Within the past year I told my five year old that she looked beautiful and she said, "I'm not the beautiful one, E (her older sister) is." People talk quite openly about children, around children as if they are not present and I know that she has heard what people say about her older sister (who people see as more conventionally attractive than her), and this breaks my heart. I worry that no matter what I do or say, they might have their own issues to work through. In the end, perhaps, it is the pain in life that makes us confront what we believe and causes us to grow as sentient beings. There is a happy ending to this one; recently, when her father told her she looked beautiful in a particular outfit she responded, "No Dad, I'm already beautiful."

So how do I instill a healthy body image in my girls? I'm doing the best I can with changing myself so that they can never say that I had a "do as I say not as I do" mentality. They will always have societal influences pressuring them as they go out into the world, but if I do the best I can to be positive and set a good example then perhaps my modelling will have even a small impact on developing healthy attitudes.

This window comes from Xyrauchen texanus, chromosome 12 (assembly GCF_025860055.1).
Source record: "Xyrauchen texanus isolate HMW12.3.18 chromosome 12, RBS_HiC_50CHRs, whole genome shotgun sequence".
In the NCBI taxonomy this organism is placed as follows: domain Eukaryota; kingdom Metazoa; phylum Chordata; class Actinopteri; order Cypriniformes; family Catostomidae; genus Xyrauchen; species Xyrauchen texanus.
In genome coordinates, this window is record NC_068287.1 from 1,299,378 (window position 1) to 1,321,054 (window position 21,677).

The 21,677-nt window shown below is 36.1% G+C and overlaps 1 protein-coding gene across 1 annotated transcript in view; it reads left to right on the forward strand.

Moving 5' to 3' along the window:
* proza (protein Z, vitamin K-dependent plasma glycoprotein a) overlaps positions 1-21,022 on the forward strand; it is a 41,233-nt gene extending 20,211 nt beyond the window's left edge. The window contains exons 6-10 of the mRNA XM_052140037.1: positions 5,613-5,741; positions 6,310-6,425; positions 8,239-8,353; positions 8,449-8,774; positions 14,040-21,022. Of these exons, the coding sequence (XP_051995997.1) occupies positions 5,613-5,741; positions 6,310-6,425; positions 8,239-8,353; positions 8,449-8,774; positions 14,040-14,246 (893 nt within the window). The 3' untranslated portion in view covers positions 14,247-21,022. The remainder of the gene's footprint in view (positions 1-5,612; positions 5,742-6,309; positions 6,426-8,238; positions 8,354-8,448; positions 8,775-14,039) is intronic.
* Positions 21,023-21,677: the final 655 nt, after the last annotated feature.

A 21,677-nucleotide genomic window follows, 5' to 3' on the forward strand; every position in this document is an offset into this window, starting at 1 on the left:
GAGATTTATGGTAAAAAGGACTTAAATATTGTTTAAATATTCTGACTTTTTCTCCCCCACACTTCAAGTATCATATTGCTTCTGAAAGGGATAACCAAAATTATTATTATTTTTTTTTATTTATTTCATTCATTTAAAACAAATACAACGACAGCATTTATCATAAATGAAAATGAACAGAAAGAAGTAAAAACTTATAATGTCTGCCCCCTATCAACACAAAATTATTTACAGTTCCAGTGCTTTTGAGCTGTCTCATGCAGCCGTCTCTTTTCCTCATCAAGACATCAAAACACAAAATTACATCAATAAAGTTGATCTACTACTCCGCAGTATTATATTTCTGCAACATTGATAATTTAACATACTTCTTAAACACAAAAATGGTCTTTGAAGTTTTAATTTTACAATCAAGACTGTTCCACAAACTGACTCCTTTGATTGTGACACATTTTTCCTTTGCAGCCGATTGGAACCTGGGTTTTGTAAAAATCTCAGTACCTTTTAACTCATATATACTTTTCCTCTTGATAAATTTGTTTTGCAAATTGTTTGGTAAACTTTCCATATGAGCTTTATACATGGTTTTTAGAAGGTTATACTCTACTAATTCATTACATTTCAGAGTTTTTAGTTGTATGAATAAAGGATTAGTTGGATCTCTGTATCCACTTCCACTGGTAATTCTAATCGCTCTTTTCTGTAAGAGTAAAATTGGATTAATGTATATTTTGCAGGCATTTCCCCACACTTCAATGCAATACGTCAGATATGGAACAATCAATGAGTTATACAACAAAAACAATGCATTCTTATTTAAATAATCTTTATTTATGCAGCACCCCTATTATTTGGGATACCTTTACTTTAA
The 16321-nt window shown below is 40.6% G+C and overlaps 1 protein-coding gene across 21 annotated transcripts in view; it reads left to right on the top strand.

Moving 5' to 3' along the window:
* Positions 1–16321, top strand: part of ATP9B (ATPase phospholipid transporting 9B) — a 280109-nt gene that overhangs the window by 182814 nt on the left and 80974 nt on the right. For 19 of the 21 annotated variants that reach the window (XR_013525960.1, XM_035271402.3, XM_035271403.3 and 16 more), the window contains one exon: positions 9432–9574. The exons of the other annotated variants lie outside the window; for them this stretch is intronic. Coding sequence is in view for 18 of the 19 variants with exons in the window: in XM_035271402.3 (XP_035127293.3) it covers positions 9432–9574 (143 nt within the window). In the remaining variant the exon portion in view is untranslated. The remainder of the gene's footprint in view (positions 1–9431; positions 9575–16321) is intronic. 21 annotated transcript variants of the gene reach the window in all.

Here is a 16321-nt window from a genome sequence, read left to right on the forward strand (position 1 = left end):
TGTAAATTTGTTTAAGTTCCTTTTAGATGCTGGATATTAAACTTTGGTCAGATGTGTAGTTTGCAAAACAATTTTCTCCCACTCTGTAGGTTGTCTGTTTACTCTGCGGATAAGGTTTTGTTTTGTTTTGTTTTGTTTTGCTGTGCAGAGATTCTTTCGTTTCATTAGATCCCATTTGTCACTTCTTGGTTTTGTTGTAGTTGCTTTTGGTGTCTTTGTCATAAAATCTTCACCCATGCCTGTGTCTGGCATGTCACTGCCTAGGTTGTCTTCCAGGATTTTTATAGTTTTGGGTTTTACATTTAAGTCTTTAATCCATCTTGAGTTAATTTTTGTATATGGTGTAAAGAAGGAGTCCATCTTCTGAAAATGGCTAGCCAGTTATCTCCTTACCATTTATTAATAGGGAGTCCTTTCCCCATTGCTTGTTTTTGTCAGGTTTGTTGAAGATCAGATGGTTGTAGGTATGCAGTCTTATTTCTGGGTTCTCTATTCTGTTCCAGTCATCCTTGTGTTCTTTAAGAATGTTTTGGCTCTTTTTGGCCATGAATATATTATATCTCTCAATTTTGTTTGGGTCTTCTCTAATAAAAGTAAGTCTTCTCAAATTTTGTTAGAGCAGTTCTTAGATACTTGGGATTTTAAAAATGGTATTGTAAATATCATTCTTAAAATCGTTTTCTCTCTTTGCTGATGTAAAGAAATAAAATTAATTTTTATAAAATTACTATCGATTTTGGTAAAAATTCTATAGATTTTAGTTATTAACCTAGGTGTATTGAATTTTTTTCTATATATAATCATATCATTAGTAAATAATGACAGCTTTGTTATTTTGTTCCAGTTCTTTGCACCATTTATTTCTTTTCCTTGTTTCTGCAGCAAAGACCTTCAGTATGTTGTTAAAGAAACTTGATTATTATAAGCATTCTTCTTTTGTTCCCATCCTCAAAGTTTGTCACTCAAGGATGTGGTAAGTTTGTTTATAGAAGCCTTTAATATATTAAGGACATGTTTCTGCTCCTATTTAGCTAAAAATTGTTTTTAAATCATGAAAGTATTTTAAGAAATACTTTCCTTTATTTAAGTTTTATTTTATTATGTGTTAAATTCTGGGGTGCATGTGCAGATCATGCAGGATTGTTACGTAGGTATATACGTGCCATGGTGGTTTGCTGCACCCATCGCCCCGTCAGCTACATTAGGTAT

I finally answered my daughter's cootie catcher question by saying that I wouldn't change anything about myself. I like me now and if I were different I wouldn't have my life and I wouldn't have them as my children. I hope this was the right answer, and part of me thinks it was, because my daughter responded, "yeah, me too. I like me a lot and I wouldn't want to be anything but me." I know I may have some potentially tough years ahead of me with three girls going through puberty and figuring out who they are, but I hope I am providing them with a strong base at home, and I hope I am ready for the challenge.

I found this in my Pinterest feed after writing this post and it was so timely! I may have to post this in a prominent location in my home as a daily reminder.
The link appears to be expired, but I would like to give credit to the author. 
If you know who created this, please let me know.

Carnival of Natural Parenting -- Hobo Mama and Code Name: MamaVisit Hobo Mama and Code Name: Mama to find out how you can participate in the next Carnival of Natural Parenting!
Please take time to read the submissions by the other carnival participants: